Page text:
Page 10 - Early Start-Good News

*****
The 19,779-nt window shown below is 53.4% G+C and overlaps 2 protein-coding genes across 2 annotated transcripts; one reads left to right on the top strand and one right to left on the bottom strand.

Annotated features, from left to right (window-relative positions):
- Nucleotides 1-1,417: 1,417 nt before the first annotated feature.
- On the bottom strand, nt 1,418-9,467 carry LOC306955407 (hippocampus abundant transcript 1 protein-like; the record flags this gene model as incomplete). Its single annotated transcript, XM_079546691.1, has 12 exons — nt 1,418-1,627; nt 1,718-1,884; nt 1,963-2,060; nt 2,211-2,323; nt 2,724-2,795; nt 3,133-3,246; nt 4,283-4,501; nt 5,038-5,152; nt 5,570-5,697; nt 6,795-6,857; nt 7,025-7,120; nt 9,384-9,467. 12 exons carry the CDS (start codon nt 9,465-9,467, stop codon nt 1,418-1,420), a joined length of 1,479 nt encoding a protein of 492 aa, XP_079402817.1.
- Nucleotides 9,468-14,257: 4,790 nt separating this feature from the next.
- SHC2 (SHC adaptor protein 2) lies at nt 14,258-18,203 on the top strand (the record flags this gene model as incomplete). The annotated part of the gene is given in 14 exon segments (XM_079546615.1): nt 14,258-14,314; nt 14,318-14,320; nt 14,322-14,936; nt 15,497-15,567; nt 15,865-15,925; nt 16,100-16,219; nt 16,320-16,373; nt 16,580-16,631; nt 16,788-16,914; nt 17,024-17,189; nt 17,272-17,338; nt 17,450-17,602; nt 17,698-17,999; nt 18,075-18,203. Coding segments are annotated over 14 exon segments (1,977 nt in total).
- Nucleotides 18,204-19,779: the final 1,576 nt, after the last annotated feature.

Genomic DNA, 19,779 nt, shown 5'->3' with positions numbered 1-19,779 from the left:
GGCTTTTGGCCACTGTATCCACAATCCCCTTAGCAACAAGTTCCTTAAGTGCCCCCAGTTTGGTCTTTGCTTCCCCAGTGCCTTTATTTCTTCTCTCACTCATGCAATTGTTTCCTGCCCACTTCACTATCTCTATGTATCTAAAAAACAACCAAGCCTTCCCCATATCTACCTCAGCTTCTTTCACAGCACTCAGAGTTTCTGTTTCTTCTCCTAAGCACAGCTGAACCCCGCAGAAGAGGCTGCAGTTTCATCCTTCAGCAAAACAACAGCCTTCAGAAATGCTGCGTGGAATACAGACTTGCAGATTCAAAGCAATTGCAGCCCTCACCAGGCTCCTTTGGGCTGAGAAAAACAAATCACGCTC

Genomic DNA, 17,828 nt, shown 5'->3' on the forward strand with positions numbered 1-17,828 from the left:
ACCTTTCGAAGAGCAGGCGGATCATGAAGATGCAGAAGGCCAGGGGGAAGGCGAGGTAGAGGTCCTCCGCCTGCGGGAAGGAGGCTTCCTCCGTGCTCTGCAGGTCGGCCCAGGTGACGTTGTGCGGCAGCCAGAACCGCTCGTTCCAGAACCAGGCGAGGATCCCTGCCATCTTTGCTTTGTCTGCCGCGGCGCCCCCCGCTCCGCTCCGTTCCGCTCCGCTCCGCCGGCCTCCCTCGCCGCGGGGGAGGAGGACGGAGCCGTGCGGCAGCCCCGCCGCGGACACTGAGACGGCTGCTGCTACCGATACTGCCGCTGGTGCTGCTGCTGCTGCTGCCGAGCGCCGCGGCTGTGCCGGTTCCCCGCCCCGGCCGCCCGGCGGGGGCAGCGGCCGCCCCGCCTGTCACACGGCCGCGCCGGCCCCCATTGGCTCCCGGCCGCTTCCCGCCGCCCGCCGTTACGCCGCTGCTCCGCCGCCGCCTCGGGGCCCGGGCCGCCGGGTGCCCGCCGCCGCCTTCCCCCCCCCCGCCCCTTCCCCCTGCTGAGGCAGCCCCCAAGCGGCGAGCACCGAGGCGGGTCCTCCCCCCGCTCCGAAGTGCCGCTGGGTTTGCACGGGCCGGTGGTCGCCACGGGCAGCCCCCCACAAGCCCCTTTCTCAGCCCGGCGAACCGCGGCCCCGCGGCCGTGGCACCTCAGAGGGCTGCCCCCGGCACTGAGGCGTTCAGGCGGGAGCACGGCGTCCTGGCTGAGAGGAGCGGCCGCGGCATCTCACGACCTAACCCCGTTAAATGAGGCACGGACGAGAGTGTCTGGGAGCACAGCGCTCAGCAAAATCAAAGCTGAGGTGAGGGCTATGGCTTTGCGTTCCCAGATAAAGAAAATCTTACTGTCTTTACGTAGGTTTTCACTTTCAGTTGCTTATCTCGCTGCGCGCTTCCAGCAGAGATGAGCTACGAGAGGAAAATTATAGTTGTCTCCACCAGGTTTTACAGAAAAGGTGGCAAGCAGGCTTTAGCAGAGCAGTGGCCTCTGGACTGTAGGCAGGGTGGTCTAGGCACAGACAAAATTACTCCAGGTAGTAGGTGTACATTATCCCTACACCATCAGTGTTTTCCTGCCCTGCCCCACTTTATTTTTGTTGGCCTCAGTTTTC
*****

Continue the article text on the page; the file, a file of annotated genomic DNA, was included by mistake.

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Ask the children to listen carefully to things you are going to say. If they hear something that sounds like praise, they may stand up. Use the following sentences or make up some of your own.• I like your new haircut.• IneedanewTV.• You are a good friend.• I don’t like broccoli.• You are a good singer.• This class is very attentive.• I missed the bus yesterday.• My mother is a great cook.• God, your world is so beautiful.Explain that one of the ways everyone in the world learns about God is by looking at creation. Ask the children what we mean by creation. Anything God made, including the stars and planets, the earth and the animals, birds and fish, each of us.Sing and Stretch: Give the children a movement break before you start the activity. If they know the Johnny Appleseed grace, sing it together three or four times, adding gestures.Many children know The Unicorn Song, made popular by the Irish Rovers. They will enjoy teaching you a song they know.Discover Gospel and DoctrinePsalms of Praise: When we praise someone, we say what we like about that person. Praising God is the same way. When we praise God, we tell God what we like about the things and people God made. These things help us know and learn more about God.A long time ago, people wrote poems and songs about God. They collected these poems in a book of the Bible called the Book of Psalms. The word psalm means “song.” Jesus prayed theseOnline Early Start Lesson 3poem-prayers when he lived on earth. We sing a psalm almost every Sunday during the Liturgy of the Word. This psalm is called the Responsorial Psalm.Distribute copies of the “Praise God!” activity page, which is a child-friendly version of 11 verses of Psalm 148. Read the verses aloudto the children while they follow along. Stop occasionally and wait for them to supply the next word. After the reading, have the children find the wonders of creation the psalm mentions in the illustrations on the page. Distribute crayons or markers and give the children time to color the illustrations.Creation Art Project: If you have time, have the children choose individual lines of Psalm 148to illustrate. The children may work individually or in pairs. Be sure all the lines are chosenor assigned. Have a variety of art materials available—colored paper, tissue paper, crayons, markers, paints, colored pencils and chalk. Ask the children to print “Praise God!” at the top of a sheet of white construction paper or tag board and illustrate their line of the psalm. Encourage the children to use their imaginations and tobe creative. Point out that using their gift of creativity is a way to praise God, who gives us everything that is good.Closing Prayer: Ask the children to bring along their copies of Psalm 148 to the prayer circle. You may wish to divide the children into four groups. Each group can read one of the first four stanzas. Everyone reads the final lines.If the children illustrated individual lines as described above, ask them to come forward, hold up their illustration, and remain standing. After the prayer, post the illustrations on a bulletin board in your meeting place. Or make arrangements for the children’s illustrations to be displayed in the vestibule of the church.Close by singing “The Whole World Is in God’s Hands.”Early Start 3: We Pray Together©2017PflaumPublishingGroup,adivisionofBayard,Inc. Permissionisgrantedtoreproducethispageforusebyparishes,schools,andfamiliesusing PflaumGospelWeeklies.

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